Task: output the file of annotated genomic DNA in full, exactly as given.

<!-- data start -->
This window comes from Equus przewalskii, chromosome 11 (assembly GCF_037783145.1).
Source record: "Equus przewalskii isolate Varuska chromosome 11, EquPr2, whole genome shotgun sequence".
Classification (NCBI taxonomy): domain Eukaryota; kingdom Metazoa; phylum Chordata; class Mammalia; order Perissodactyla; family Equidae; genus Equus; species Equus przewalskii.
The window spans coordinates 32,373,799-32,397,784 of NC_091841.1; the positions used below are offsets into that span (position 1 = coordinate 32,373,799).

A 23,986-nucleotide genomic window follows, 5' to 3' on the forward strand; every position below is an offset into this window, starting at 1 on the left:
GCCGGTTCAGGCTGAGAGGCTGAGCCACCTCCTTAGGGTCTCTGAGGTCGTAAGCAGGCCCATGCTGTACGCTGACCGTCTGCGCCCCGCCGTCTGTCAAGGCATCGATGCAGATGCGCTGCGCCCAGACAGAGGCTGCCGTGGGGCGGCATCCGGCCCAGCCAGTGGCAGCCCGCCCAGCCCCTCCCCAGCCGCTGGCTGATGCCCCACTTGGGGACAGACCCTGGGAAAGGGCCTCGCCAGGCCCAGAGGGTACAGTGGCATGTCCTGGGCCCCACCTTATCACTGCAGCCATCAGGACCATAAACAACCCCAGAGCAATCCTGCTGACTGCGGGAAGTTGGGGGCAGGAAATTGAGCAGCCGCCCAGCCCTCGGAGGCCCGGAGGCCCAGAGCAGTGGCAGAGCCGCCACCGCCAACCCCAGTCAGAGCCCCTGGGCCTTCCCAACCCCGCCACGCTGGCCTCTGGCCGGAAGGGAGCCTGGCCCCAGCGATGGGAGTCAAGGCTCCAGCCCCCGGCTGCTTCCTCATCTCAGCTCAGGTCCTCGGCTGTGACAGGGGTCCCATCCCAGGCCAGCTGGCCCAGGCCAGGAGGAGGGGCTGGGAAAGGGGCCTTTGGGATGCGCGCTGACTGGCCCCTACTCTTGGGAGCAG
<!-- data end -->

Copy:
This window comes from Equus przewalskii, chromosome 11 (assembly GCF_037783145.1).
Source record: "Equus przewalskii isolate Varuska chromosome 11, EquPr2, whole genome shotgun sequence".
Classification (NCBI taxonomy): domain Eukaryota; kingdom Metazoa; phylum Chordata; class Mammalia; order Perissodactyla; family Equidae; genus Equus; species Equus przewalskii.
The window spans coordinates 32,373,799-32,397,784 of NC_091841.1; the positions used below are offsets into that span (position 1 = coordinate 32,373,799).

A 23,986-nucleotide genomic window follows, 5' to 3' on the forward strand; every position below is an offset into this window, starting at 1 on the left:
GCCGGTTCAGGCTGAGAGGCTGAGCCACCTCCTTAGGGTCTCTGAGGTCGTAAGCAGGCCCATGCTGTACGCTGACCGTCTGCGCCCCGCCGTCTGTCAAGGCATCGATGCAGATGCGCTGCGCCCAGACAGAGGCTGCCGTGGGGCGGCATCCGGCCCAGCCAGTGGCAGCCCGCCCAGCCCCTCCCCAGCCGCTGGCTGATGCCCCACTTGGGGACAGACCCTGGGAAAGGGCCTCGCCAGGCCCAGAGGGTACAGTGGCATGTCCTGGGCCCCACCTTATCACTGCAGCCATCAGGACCATAAACAACCCCAGAGCAATCCTGCTGACTGCGGGAAGTTGGGGGCAGGAAATTGAGCAGCCGCCCAGCCCTCGGAGGCCCGGAGGCCCAGAGCAGTGGCAGAGCCGCCACCGCCAACCCCAGTCAGAGCCCCTGGGCCTTCCCAACCCCGCCACGCTGGCCTCTGGCCGGAAGGGAGCCTGGCCCCAGCGATGGGAGTCAAGGCTCCAGCCCCCGGCTGCTTCCTCATCTCAGCTCAGGTCCTCGGCTGTGACAGGGGTCCCATCCCAGGCCAGCTGGCCCAGGCCAGGAGGAGGGGCTGGGAAAGGGGCCTTTGGGATGCGCGCTGACTGGCCCCTACTCTTGGGAGCAG